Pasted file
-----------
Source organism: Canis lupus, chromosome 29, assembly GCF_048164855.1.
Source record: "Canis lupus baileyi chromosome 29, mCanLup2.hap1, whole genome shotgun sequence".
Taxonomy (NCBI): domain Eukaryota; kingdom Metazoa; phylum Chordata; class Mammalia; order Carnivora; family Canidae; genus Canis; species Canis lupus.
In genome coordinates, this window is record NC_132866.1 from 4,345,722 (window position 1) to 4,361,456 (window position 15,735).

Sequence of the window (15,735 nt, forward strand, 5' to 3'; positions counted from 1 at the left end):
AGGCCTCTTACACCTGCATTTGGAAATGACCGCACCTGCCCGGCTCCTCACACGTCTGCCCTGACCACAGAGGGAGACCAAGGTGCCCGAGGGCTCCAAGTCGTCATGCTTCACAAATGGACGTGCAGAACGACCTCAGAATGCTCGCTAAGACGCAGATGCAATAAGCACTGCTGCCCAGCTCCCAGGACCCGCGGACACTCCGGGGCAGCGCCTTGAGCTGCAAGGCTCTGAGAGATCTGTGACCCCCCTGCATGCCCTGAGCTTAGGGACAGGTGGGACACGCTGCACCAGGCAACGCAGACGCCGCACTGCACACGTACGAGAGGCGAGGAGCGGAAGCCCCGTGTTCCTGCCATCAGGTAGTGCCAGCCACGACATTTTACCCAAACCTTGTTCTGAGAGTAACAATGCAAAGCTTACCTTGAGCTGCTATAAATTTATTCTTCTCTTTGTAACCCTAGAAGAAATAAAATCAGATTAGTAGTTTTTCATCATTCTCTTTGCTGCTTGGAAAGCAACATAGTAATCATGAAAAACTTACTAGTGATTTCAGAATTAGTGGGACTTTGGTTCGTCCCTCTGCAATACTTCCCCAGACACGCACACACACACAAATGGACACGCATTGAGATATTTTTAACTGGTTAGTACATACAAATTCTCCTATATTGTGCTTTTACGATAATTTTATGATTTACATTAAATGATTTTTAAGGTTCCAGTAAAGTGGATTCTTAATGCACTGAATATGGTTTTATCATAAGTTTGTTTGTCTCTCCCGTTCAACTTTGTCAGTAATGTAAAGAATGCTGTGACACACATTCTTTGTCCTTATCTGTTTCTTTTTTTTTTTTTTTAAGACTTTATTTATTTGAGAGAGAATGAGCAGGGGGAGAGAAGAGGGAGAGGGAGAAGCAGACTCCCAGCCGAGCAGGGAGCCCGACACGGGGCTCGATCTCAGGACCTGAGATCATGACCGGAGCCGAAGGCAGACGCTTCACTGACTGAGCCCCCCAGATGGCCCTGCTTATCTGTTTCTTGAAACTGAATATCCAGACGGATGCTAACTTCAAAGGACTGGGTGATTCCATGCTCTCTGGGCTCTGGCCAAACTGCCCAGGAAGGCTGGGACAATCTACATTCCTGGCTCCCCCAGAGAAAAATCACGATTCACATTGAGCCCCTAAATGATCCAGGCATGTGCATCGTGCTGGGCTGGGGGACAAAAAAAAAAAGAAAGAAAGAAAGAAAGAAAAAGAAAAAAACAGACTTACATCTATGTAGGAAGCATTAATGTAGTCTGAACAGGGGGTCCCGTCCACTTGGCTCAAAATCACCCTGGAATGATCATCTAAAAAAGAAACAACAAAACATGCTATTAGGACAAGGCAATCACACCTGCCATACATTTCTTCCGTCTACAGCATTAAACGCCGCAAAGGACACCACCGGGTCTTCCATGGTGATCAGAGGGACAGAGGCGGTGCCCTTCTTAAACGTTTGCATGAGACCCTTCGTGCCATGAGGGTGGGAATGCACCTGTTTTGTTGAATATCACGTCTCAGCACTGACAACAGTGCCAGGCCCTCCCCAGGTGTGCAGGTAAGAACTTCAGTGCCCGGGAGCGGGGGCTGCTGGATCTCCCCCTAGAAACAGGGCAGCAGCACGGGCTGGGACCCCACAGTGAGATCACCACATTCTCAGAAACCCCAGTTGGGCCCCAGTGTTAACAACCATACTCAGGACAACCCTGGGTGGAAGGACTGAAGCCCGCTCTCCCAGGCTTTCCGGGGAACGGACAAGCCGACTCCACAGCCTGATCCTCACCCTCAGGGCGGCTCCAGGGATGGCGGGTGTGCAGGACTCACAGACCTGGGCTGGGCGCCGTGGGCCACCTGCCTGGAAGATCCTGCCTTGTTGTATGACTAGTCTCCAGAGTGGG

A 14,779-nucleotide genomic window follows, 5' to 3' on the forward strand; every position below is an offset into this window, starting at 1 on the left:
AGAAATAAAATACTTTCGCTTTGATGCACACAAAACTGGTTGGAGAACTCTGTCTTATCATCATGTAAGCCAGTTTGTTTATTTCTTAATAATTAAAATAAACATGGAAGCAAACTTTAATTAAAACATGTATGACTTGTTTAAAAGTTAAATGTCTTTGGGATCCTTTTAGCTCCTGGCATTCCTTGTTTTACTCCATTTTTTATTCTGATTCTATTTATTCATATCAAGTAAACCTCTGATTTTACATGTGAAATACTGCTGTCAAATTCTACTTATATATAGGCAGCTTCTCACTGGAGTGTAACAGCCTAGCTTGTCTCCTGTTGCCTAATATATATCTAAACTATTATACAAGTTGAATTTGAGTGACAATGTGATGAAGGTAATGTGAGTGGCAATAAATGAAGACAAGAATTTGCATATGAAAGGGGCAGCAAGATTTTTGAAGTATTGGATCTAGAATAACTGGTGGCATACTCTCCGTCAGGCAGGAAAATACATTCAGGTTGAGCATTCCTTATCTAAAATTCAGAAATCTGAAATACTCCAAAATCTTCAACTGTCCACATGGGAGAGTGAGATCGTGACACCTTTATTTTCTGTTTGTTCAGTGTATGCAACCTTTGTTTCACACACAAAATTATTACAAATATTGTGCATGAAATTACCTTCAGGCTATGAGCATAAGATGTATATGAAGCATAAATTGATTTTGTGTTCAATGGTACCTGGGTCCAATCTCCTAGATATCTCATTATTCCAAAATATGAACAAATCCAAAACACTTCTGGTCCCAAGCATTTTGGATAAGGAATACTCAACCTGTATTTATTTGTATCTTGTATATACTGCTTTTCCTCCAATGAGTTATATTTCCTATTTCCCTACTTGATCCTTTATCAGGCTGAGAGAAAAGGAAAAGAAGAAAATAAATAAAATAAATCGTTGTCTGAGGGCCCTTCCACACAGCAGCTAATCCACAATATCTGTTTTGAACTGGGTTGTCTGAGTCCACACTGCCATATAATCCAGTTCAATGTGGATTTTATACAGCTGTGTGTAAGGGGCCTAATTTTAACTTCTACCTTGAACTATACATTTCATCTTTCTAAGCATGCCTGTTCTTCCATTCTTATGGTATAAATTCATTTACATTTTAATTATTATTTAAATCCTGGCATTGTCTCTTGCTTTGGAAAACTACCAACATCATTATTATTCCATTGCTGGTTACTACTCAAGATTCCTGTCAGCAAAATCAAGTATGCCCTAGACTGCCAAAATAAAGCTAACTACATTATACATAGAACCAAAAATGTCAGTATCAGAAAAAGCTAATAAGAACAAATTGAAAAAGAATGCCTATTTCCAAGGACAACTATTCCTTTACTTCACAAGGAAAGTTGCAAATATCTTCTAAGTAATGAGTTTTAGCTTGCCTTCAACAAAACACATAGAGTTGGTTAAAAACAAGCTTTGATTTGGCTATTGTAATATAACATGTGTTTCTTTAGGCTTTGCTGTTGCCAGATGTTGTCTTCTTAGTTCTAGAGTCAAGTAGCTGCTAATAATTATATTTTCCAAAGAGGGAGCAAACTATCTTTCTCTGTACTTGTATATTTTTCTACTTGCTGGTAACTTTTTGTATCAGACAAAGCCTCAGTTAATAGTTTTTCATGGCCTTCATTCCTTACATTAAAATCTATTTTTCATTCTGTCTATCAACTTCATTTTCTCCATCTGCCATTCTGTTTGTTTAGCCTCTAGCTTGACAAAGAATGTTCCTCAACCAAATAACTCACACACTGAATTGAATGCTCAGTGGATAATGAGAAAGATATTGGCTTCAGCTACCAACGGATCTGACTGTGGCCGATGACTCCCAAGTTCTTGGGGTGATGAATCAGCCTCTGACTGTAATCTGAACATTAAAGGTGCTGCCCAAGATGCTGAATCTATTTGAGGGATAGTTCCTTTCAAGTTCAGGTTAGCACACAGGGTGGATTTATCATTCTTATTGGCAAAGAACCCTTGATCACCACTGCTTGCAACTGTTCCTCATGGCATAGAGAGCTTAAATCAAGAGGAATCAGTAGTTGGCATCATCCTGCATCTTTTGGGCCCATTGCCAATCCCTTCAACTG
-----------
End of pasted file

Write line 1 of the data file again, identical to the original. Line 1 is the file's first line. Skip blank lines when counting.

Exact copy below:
Source organism: Canis lupus, chromosome 29, assembly GCF_048164855.1.